Blog 365 · Whispers of Faith

When Lent Becomes a Beautiful Reminder of Your Need for Christ

cross

This morning I flipped the calendar up to March 1st and my eyes fell instantly on the inscription for today – “Ash Wednesday.” It caught me off guard. I wasn’t expecting it so soon, and yet here it was – the reminder that in 40 days, we’ll be celebrating the greatest display of love the world has ever seen.

I thought about Lent and my inconsistent observance of it. Since I grew up in churches that didn’t officially celebrate Lent, it’s been a personal choice of mine to participate in it the past few years. But the two times that I have officially chosen to fast those 40 days prior to Easter – to give up something of meaning and significance in my life – have been profoundly impacting. Those 40 days were long and sometimes painful – but they revealed a deeper closeness to God that I desperately needed.

This year I thought about what I could give up and nothing came quickly to mind. Nothing felt pressing and urgent that I needed to step away from. So I thought, maybe I won’t do it this year. Maybe I’ll be fine without it. Maybe it’s not that important.

As if there were ever a time when I didn’t need to fast. What a foolish heart I have …

And as Ann Voskamp said in her beautiful and convicting blog post today –

“The People of the Cross repent of loving our agendas more – instead of interrupting our agendas because we love Jesus most.

“We repent of loving You, Lord, so little because we have loved ourselves too much.”

The words cut straight to my heart. God doesn’t need my fasting to make Him happy – but I need my fasting more than anything to make my heart happy in Him.

And it came to me this afternoon in the most unexpected of ways.

I came home from school with a raging headache, dropped all my bundles down, and picked up the rent and bills to take down to the landlord’s office. And as I walked down there, the chilly March air nipping at my nose, I suddenly realized that I hadn’t been on a walk through the neighborhood in such a long time. Just a leisurely walk – just me, breathing in the surroundings, the air, the trees, becoming alive to life again.

So I dropped off the mail, tucked my keys in my pocket, and just kept walking. I walked away from the stress of the long day, away from my phone, away from all the evening responsibilities – and I walked down streets lined with frozen snow piled in neighbors’ yards, noticing everything around me. And as I did, my mind began to realize how important this was – not just the walk and the fresh air, but this time to uninterruptedly commune with my Savior.

As the prayers formed, I began to remember who I was in Christ – and the majestic beauty of the One whom I serve and who holds all my problems in His hands.

It was soul-renewal time, the time to meditate on the grueling walk to Calvary that Christ took for me.

And then I knew what my Lenten fast needed to be – this, the sacrifice of a mere 20-30 minutes a day away from all the rest of life to walk and pray and meditate and remember the road to Calvary. I almost felt like it was cheating a bit, because I felt like it was less of a “taking out” of something in my life and more of a “putting in.” But anything we put in takes the place of something else there, and for me, that means committing to leaving school every day right at 3:30 or 3:45 (save for the days when I have meetings) to make this prayer walk a priority. It’s choosing not to let work or the idle waste of time right after school take over, but instead honoring God with this time just for Him.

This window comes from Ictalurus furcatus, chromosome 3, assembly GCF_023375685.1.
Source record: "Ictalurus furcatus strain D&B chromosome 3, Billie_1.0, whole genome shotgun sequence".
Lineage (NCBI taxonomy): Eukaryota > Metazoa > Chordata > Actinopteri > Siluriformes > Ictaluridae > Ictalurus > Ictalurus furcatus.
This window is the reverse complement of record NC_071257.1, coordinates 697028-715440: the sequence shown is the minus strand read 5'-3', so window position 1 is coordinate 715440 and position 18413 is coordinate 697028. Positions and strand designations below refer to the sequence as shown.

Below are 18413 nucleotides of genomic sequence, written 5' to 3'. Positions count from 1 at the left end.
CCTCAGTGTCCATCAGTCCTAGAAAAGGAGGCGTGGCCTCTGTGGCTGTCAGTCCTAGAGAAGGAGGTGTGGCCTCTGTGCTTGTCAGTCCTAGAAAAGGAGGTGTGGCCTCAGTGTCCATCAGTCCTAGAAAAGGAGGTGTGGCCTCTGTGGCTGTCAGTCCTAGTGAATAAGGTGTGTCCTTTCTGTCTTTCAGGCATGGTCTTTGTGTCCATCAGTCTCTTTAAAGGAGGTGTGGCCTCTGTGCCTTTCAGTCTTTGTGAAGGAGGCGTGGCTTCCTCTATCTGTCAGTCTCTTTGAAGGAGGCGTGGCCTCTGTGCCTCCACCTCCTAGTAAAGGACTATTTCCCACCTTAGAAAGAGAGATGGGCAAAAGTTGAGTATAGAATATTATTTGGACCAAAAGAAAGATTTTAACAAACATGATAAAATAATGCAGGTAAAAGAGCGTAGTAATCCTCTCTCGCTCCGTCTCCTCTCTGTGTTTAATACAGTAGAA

And within that, Ann Voskamp has a lovely [free] 40-day Lent devotional that has daily prompts for fasting and repentance that I hope to meditate on and put into practice during this time as well. For example, today’s reads:

“By Grace, today I will fast from the arrogance that my repentance was a one-time event when I first came to the Cross, when in reality, repentance is a continual event for those who never leave the power of the Cross. Today I will have the courage to face my sin and own it, because I look into the face of Christ and He owns me, cleanses me, and remakes me. We repent of ever thinking there would be revival without repentance, of thinking You would heal our land without us getting down on our knees.”

It’s truth I need to hear, truth I need to sear into my brain – a brain that makes excuses, that claims tiredness too often, a brain that needs a daily reminder of her Savior’s sacrifice for her soul.

Commitment to a fast is a scary thing, because I instantly think of all the ways I might fail at it. Yes, there will probably be days when I don’t hold to it. But there is grace for even that – grace for the times when life prevents it from happening. And I pray for the discipline and strength I need to make it a priority so that my faith might be fired into purer gold.

This is not about me proving my perfection and my holiness. This is about a broken sinner needing a 40-day reminder to repent and refresh her soul. This is about “soul-stice” times with God, retreating from the rest of the world for 20-30 minutes a day. And in those times, allowing myself to be made more into His likeness and His image.

I couldn’t possibly need it any more than I do right now.

Praise Him for His loving grace.

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